Were Tandy and Tyrone transported to the Darkforce dimension once again? Or did Andre’s own connection to the Darkforce finally give him the power he needs to take all of the hope from the people of the city of New Orleans once and for all? As is often the case with superhero season finale’s, this is probably going to get worse before it gets better.
“I don’t want to go either, Ty. But what if this is the best way to find him?” Tandy might not want to go inside of Lia’s mind, but looking for those missing girls isn’t the only reason Tandy has for venturing into Lia’s mind. Lia betrayed her and, when someone betrays you, it’s natural to want to know why. That search for an answer can turn desperate and, while Tandy is fueled by a search for the remaining missing girls, it is likely also fueled by a search for the answer to the question: why did this happen to me?
“A blue note: It’s what separates a man from a god.” Is it just me or are TV characters more obsessed with becoming gods lately?
One of the best scenes in the entire episode is a bit of an aside. Looking to set up a meeting with the Uptown Block Kings, Tyrone tracks down Solomon, the young kid who saved Adina from his gang, in an earlier episode. The two bond over a newspaper article about Luke Cage, who Solomon notes looks like him. Tyrone encourages Solomon’s belief in a different, better future for himself than he has been allowing himself to imagine: “You know what I like to think? I think, even if he wasn’t in bulletproof, he’d still be in the mix, trying to make things right.”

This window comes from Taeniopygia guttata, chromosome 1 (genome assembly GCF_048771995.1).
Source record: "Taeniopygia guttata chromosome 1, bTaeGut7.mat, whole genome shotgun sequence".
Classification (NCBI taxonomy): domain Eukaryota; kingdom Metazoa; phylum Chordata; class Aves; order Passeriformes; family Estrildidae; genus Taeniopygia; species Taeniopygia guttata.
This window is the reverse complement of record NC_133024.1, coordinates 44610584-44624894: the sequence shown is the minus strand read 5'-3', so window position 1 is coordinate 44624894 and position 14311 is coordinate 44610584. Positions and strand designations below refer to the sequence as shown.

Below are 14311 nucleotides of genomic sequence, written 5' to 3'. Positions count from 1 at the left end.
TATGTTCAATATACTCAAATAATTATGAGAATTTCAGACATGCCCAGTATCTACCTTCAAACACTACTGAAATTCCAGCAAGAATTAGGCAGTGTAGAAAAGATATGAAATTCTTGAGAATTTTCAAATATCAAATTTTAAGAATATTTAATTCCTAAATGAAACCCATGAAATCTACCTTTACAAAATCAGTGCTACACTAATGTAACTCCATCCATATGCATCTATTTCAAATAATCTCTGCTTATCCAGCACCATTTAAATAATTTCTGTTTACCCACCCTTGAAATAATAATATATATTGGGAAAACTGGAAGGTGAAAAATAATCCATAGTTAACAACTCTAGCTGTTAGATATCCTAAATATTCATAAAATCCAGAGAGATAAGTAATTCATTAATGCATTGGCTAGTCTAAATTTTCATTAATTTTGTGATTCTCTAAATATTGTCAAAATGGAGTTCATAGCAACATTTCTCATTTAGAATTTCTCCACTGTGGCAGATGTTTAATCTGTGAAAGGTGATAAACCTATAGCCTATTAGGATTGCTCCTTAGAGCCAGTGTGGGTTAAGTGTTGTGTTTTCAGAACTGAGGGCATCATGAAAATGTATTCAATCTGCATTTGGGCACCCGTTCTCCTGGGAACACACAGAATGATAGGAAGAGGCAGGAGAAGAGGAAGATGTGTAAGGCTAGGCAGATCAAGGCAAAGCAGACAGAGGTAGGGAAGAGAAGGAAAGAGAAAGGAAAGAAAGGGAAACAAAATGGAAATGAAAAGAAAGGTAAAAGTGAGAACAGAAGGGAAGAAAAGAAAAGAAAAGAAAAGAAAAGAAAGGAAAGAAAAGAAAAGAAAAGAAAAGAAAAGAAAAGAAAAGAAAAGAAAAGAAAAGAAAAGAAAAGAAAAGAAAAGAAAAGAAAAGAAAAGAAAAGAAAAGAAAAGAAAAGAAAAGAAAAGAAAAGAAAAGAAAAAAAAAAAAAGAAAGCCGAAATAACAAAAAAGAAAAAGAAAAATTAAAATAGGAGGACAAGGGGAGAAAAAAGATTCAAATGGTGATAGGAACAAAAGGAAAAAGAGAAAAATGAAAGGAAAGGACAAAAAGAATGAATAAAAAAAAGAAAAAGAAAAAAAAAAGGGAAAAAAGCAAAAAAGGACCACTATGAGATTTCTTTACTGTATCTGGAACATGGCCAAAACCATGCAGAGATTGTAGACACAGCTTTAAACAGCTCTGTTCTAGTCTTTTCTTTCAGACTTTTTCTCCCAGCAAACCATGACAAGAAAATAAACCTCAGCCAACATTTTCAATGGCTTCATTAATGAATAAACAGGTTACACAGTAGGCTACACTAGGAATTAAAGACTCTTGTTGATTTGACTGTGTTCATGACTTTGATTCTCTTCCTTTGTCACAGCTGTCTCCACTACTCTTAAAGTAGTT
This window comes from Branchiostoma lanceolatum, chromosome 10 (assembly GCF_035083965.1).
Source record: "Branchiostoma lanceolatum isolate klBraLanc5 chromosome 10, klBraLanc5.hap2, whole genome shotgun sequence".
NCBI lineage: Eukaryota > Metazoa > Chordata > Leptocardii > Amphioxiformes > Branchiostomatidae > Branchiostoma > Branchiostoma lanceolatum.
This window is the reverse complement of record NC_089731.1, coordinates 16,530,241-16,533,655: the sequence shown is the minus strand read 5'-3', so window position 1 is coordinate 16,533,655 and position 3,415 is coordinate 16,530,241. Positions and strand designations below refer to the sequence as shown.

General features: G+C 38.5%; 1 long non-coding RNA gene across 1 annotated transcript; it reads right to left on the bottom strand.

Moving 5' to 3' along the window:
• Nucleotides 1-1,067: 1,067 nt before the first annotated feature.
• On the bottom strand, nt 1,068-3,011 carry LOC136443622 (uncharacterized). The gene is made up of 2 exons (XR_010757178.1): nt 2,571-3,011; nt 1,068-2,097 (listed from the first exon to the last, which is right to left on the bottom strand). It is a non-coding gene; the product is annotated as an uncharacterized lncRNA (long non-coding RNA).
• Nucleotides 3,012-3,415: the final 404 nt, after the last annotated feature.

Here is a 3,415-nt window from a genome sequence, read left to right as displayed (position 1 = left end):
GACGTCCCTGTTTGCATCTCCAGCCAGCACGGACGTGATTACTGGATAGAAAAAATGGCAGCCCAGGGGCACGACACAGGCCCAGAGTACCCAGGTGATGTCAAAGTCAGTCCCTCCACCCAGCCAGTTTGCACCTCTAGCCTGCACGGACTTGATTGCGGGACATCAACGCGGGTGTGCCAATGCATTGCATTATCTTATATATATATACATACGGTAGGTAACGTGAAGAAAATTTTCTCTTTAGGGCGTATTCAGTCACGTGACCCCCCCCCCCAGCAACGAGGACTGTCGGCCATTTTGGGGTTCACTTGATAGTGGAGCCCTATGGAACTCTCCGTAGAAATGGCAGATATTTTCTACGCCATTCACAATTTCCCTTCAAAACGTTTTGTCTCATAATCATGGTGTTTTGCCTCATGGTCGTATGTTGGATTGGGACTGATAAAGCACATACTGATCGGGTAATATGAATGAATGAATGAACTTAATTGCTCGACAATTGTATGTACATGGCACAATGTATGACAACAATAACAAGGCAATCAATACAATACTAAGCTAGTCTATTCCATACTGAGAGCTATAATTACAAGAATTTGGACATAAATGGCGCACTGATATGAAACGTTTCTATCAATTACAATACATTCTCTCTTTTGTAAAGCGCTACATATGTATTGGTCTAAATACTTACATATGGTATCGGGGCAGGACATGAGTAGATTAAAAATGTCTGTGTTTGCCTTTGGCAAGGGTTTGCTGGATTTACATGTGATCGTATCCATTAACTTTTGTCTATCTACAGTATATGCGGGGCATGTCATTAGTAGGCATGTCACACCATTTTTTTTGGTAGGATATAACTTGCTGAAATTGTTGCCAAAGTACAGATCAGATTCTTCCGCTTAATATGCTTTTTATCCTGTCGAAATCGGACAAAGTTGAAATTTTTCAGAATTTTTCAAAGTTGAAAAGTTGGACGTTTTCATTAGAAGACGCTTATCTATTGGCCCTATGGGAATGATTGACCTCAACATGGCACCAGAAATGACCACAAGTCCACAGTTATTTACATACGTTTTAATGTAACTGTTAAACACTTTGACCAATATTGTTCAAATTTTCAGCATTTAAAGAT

Solomon is reading about Luke Cage in the newspaper, which seemingly sets the current season of Cloak and Dagger sometime during the first season of Luke Cage. Does this mean Cloak and Dagger will forever stay prior to The Snap? Or is this an event that will eventually affect the world of the show?
“Sometimes, you can’t fix things. Some things just broke. Just because it broke, doesn’t mean it needs to be fixed.”
“I don’t care about your business. I don’t care about how much money you used to make. I don’t care how much it’s going to cost you.” In this episode, Tyrone uses his power to strike fear in the hearts of the city’s gang leaders. It’s a cool moment, but a reminder of how this season has prioritized Tandy’s storyline over Tyrone’s—perhaps, partially, because Tandy’s personal storyline is more tied in with the larger fight against human trafficking in the city. Either way, it’s been a disappointment to see Ty’s stuff put on the backburner. As we race towards the end of this season and Tandy’s character development moments hit a bit harder than Tyrone’s, this becomes more and more obvious.
“I’m done expecting anyone—you, me, this city—to be perfect. I’m still gonna fight for it.” I love Tyrone so much.
Could Lia end up being the key to stopping Andre once and for all? Just like Tandy has had the chance to fight back against her victimizers, it would be nice (and thematically-resonant) to see Lia have the opportunity to do the same, not to mention a reinforcement of the empathetic decision Tandy made in tonight’s episode, choosing not to kill Lia or let Mayhem kill her. Also, on a logistic level, Lia probably has a better idea of how to stop Andre than anyone.
“You’ve only been dealing with [your powers] for eight months. Let’s see what you’re both like in eight years.”
Lia’s hopeful record is so pretty!
According to Wikipedia, “In jazz and blues, a blue note is a note that—for expressive purposes—is sung or played at a slightly different pitch than standard. Typically the alteration is between a quartertone and a semitone, but this varies depending on the musical context.”